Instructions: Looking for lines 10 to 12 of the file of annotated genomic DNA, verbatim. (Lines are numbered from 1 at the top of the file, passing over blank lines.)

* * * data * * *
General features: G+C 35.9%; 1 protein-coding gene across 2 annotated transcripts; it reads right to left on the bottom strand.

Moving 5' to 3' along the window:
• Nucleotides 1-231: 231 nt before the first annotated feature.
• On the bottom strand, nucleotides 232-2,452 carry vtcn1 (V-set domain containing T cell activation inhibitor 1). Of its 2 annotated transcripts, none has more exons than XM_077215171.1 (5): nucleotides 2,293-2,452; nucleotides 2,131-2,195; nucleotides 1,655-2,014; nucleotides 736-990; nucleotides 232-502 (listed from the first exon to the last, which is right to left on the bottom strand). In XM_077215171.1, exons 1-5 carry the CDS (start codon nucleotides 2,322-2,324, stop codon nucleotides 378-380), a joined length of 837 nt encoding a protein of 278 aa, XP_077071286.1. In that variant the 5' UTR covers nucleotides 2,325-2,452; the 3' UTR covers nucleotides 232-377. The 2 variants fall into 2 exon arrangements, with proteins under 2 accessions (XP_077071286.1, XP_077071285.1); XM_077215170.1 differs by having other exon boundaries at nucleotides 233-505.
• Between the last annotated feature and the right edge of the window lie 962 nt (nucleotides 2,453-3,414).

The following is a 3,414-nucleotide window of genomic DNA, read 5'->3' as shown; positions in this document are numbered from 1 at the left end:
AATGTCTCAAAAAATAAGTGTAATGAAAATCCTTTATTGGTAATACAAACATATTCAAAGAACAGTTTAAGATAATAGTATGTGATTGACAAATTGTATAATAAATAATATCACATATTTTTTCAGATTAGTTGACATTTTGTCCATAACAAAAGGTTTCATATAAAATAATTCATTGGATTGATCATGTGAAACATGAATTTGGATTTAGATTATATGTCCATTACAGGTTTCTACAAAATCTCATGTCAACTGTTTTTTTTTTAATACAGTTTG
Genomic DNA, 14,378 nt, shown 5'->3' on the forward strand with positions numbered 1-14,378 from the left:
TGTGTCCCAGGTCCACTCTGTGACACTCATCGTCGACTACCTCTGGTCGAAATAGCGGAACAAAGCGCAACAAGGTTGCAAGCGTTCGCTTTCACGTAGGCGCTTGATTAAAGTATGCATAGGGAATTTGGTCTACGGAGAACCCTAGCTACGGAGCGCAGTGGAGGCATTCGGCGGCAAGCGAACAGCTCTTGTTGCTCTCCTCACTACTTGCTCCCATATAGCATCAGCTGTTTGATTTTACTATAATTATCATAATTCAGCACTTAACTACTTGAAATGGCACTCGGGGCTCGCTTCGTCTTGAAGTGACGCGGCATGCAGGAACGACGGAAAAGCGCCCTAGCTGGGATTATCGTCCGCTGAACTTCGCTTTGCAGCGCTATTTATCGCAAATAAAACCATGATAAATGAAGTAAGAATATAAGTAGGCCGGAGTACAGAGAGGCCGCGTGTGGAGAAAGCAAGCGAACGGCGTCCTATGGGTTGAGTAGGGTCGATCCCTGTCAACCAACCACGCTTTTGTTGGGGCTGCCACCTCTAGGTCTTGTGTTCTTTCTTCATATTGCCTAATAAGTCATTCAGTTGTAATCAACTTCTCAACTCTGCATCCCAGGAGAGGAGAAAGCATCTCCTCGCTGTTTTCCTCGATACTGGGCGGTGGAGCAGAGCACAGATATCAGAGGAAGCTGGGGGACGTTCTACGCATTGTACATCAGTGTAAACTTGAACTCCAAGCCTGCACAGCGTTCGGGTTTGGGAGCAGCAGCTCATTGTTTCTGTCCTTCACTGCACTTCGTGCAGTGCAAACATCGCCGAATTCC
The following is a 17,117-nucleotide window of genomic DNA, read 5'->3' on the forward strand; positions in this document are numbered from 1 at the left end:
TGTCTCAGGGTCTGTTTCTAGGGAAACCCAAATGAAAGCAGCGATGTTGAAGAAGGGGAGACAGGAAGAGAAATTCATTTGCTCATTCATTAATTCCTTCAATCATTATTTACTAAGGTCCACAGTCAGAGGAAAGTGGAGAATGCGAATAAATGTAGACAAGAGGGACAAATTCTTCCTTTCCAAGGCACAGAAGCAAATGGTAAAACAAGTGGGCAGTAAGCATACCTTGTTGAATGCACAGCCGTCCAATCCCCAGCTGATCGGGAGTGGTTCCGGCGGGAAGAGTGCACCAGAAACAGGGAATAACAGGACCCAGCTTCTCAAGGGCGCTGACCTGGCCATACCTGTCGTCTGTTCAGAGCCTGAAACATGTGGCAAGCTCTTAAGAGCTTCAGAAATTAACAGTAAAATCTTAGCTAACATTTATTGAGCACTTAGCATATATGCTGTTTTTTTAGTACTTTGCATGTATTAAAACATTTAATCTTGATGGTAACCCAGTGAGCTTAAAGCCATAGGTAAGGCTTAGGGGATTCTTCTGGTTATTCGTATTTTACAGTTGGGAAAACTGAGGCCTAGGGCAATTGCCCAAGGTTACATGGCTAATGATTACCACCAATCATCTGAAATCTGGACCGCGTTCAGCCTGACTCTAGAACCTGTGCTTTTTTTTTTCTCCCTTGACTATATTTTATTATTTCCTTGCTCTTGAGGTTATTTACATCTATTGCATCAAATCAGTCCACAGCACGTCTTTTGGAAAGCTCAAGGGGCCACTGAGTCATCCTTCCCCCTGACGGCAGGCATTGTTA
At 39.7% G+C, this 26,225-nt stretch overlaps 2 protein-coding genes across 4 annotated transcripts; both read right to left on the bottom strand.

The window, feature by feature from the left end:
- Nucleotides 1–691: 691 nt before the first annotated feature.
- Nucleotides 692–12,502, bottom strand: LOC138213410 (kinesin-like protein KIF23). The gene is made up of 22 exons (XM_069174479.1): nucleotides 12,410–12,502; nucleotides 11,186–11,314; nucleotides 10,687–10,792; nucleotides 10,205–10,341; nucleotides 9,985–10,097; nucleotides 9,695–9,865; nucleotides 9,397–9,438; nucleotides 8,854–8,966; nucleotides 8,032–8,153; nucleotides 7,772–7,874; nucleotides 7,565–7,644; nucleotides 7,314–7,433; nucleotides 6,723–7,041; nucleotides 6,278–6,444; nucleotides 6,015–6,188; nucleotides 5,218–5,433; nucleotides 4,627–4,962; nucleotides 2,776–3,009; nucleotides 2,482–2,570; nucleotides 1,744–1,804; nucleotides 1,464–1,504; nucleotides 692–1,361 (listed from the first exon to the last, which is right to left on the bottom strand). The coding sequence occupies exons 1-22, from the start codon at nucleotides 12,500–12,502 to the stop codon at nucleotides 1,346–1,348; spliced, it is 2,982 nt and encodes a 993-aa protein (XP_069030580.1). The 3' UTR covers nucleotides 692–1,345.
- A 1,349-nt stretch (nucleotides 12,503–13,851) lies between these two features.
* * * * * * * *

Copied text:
The following is a 17,117-nucleotide window of genomic DNA, read 5'->3' on the forward strand; positions in this document are numbered from 1 at the left end:
TGTCTCAGGGTCTGTTTCTAGGGAAACCCAAATGAAAGCAGCGATGTTGAAGAAGGGGAGACAGGAAGAGAAATTCATTTGCTCATTCATTAATTCCTTCAATCATTATTTACTAAGGTCCACAGTCAGAGGAAAGTGGAGAATGCGAATAAATGTAGACAAGAGGGACAAATTCTTCCTTTCCAAGGCACAGAAGCAAATGGTAAAACAAGTGGGCAGTAAGCATACCTTGTTGAATGCACAGCCGTCCAATCCCCAGCTGATCGGGAGTGGTTCCGGCGGGAAGAGTGCACCAGAAACAGGGAATAACAGGACCCAGCTTCTCAAGGGCGCTGACCTGGCCATACCTGTCGTCTGTTCAGAGCCTGAAACATGTGGCAAGCTCTTAAGAGCTTCAGAAATTAACAGTAAAATCTTAGCTAACATTTATTGAGCACTTAGCATATATGCTGTTTTTTTAGTACTTTGCATGTATTAAAACATTTAATCTTGATGGTAACCCAGTGAGCTTAAAGCCATAGGTAAGGCTTAGGGGATTCTTCTGGTTATTCGTATTTTACAGTTGGGAAAACTGAGGCCTAGGGCAATTGCCCAAGGTTACATGGCTAATGATTACCACCAATCATCTGAAATCTGGACCGCGTTCAGCCTGACTCTAGAACCTGTGCTTTTTTTTTTCTCCCTTGACTATATTTTATTATTTCCTTGCTCTTGAGGTTATTTACATCTATTGCATCAAATCAGTCCACAGCACGTCTTTTGGAAAGCTCAAGGGGCCACTGAGTCATCCTTCCCCCTGACGGCAGGCATTGTTA
At 39.7% G+C, this 26,225-nt stretch overlaps 2 protein-coding genes across 4 annotated transcripts; both read right to left on the bottom strand.